Inspiration. That elusive creature that, like some ethereal fairy, often flutters just beyond reach – perhaps in those few dreamlike seconds just before waking, or when you’re teetering on the edge of sleep. Sometimes, an almost ordinary moment has me reaching for my trusty, battered laptop: the flash of gold in my son’s eyes on a sunny day; a fleetingly pensive look on my preteen daughter’s face; the questioning inflex at the end of each of my toddler’s sentences.
I wouldn’t go as far as to describe myself as Shelley’s Victor Frankenstein in the midst of creating his infamous monster, but I do attempt to seize my inspiration whenever it strikes – especially if it’s been days or even weeks since I managed to type a single word. And, when I’m deeply immersed in manipulating words and phrases into place like a class of rowdy schoolchildren, the last thing on my mind is spelling and grammar. That’s why one of my New Year’s resolutions is to proofread my own work. More than once.
Make a plan
“Prevention is better than cure,” my father would say as he pressed yet another couple of aspirin from their bubbles and ground them noisily between his teeth. And, though I still cringe inwardly every time the memory rises unbidden in my mind, I can’t say he didn’t have a point. So, like any good artist, I took his words of wisdom and applied them to my work.
Planning ahead goes a long way against preventing some of the gaffes that, surprisingly, many a writer – and even proofreader – has allowed to slip through unnoticed. If you’re one of the prodigal type whose writing flows like the proverbial river, good for you, but taking the time to draft a quick skeleton of your work may actually prove quite useful. According to the University of Suffolk, writers who make a plan find it easier to organise their thoughts and are more likely to make a “coherent argument”. This way, your writing will flow more easily and hence be understood more clearly by your readers. It is also more likely that, as you write, you will be able to dedicate more attention to your spelling and grammar, as you’ve already planned what you will write about and you won’t have to multi-task.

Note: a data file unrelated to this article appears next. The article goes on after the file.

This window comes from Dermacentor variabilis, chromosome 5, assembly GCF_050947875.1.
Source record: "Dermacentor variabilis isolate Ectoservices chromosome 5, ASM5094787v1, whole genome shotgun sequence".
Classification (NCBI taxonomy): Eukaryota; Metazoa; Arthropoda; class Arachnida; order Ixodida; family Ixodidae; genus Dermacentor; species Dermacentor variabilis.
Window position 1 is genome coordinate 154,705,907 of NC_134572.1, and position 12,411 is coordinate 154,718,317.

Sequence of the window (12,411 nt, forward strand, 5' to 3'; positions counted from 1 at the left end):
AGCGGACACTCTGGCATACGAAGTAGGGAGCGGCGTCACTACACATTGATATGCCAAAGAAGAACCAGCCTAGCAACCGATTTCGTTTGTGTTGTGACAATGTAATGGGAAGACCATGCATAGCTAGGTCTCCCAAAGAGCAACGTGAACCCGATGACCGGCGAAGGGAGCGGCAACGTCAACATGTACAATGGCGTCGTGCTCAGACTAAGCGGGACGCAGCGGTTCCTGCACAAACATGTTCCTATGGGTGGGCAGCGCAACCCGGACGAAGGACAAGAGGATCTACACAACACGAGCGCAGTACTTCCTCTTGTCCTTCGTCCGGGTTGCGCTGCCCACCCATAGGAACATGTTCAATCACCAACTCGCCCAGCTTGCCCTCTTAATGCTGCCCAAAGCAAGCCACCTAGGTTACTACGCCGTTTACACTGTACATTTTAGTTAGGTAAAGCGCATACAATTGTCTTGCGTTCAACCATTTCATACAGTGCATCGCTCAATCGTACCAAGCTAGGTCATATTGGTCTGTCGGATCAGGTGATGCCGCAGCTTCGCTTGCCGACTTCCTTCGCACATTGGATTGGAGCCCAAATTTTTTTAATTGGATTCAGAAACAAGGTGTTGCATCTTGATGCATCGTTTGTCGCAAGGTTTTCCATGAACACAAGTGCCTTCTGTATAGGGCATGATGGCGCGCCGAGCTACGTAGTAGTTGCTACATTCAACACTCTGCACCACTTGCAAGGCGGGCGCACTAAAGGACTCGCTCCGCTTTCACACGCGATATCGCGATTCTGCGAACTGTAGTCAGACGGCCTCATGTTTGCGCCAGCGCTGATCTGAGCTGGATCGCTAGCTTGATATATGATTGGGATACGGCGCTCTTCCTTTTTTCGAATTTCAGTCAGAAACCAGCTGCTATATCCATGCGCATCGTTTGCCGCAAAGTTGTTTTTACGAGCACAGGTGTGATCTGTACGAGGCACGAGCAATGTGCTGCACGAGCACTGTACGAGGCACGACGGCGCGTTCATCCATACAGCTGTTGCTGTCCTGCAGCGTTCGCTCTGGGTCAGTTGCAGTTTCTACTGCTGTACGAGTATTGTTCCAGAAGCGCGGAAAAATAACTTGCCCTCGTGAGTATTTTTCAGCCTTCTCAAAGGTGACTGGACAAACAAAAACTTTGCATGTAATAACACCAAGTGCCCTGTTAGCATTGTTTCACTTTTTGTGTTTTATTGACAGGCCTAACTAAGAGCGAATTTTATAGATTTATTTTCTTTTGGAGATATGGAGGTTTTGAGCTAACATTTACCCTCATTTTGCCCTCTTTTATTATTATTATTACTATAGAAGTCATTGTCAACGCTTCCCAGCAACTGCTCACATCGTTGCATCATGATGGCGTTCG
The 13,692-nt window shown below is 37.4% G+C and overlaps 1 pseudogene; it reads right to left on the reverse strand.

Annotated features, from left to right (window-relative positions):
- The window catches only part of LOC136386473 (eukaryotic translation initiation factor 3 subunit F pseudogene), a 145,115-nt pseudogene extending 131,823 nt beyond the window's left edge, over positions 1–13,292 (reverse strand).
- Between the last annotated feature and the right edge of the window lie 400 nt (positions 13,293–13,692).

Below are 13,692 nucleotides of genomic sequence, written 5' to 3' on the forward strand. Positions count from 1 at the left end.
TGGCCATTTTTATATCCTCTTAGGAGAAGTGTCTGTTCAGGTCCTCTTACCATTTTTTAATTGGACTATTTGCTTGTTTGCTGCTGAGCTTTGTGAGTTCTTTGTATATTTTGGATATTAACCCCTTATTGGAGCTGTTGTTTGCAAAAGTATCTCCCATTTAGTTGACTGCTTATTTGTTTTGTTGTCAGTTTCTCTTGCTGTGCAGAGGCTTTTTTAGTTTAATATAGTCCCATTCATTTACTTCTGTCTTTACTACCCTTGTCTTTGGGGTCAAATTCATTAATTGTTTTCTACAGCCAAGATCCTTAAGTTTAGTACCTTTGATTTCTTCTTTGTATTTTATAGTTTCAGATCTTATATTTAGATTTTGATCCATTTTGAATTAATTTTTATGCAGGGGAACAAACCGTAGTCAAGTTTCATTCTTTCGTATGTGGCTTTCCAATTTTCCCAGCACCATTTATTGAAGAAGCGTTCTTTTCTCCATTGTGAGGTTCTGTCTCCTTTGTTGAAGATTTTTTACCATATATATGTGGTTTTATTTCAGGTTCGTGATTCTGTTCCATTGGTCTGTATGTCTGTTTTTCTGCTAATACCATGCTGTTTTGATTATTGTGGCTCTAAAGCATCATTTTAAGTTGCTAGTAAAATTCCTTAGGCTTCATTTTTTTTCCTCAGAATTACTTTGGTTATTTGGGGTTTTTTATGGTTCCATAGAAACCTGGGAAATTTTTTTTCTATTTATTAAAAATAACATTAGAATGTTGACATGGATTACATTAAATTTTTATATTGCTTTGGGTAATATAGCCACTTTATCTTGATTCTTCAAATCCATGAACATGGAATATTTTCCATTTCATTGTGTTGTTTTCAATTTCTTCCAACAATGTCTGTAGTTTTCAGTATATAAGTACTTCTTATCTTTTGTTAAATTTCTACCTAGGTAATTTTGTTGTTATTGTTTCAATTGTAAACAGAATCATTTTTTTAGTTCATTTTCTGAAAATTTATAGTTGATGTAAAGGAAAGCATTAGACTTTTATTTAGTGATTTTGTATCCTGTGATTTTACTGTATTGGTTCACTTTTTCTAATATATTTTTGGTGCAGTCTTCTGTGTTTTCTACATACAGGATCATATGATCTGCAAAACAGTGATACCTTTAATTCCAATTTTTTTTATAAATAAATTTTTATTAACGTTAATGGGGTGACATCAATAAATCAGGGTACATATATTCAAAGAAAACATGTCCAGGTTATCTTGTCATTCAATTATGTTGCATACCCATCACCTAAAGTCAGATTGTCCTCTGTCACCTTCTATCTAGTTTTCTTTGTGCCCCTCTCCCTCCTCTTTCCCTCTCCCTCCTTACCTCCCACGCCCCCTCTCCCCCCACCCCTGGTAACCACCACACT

Technology is your best friend
With pen and paper soon to be reduced to a mere memory, there is no longer any excuse for writers to turn in anything less than impeccable when it comes to spelling and grammar. Technology is once again on our sides, with revolutionary software rendering typing skills practically unnecessary, and dozens of useful apps that make our lives easier. Top among these are Grammarly, which is great for Microsoft Office applications (unfortunately, this means it’s not compatible with iOS devices); Ginger, which is a great all-rounder as it is compatible with Windows and Mac as well as Android; and CorrectMe, which is most useful for writing on the go.
Be your own editor and proofreader …
Us writers are a proud bunch and I’m right up there with the rest of the preening peacocks. For me, editors are no more than a necessary evil and I won’t change a word in anything I’ve written unless I’m proven wrong (which happens more often than I would like!). Being aware of this little chink in my character has me obsessively editing and re-editing work over and over again. And I find something every single time. But that only means that I won’t have someone else point it out to me, which damages my fragile writer ego. So this is definitely a habit that I don’t want to break.
If you’re unsure of your editing and proofreading skills, worry not! You already have the skills to be a great writer, so, before you attempt to correct your own work, you can start by correcting someone else’s. Check out our comprehensive guide on becoming a proofreader here.
… or get someone else to do it for you
Some writers claim that, no matter how many times they reread their work, they never manage to spot their own mistakes. In that case, you can always get somebody else to look it over. At Topcontent, we writers often review each other’s work, while a team of proofreaders is always ready to provide valuable feedback. Eventually, you will learn what your weak points are and learn to watch out for them. Who knows? Maybe some day, your work won’t need to be proofread at all!
The final step!
Congratulations. Your work is almost ready to be published. Whether you’ve checked your own work or had someone else look it over (or both), it’s time for the final read-through before submitting your draft. If you’ve done your work diligently, it will be approved before you know it.
Want to try?
Have you got an eagle eye for spelling and grammar? If yes, we want to hear from you! Sign up here and join our team of skilled proofreaders today.